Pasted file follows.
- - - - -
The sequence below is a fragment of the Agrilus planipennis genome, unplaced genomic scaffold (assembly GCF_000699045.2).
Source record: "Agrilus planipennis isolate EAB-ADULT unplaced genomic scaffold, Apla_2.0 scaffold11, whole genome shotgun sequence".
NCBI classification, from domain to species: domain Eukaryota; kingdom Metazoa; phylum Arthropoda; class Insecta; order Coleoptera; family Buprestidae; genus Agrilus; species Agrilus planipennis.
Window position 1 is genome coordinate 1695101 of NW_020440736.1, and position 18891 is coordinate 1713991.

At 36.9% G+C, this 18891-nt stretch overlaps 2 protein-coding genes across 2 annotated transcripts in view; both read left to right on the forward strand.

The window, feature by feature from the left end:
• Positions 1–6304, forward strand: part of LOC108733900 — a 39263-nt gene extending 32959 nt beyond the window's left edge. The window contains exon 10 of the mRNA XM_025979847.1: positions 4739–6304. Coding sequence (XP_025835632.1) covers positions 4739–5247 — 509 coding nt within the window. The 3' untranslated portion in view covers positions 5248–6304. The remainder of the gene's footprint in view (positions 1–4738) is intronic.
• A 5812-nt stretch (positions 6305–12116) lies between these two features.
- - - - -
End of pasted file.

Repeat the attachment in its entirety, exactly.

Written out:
The sequence below is a fragment of the Agrilus planipennis genome, unplaced genomic scaffold (assembly GCF_000699045.2).
Source record: "Agrilus planipennis isolate EAB-ADULT unplaced genomic scaffold, Apla_2.0 scaffold11, whole genome shotgun sequence".
NCBI classification, from domain to species: domain Eukaryota; kingdom Metazoa; phylum Arthropoda; class Insecta; order Coleoptera; family Buprestidae; genus Agrilus; species Agrilus planipennis.
Window position 1 is genome coordinate 1695101 of NW_020440736.1, and position 18891 is coordinate 1713991.

At 36.9% G+C, this 18891-nt stretch overlaps 2 protein-coding genes across 2 annotated transcripts in view; both read left to right on the forward strand.

The window, feature by feature from the left end:
• Positions 1–6304, forward strand: part of LOC108733900 — a 39263-nt gene extending 32959 nt beyond the window's left edge. The window contains exon 10 of the mRNA XM_025979847.1: positions 4739–6304. Coding sequence (XP_025835632.1) covers positions 4739–5247 — 509 coding nt within the window. The 3' untranslated portion in view covers positions 5248–6304. The remainder of the gene's footprint in view (positions 1–4738) is intronic.
• A 5812-nt stretch (positions 6305–12116) lies between these two features.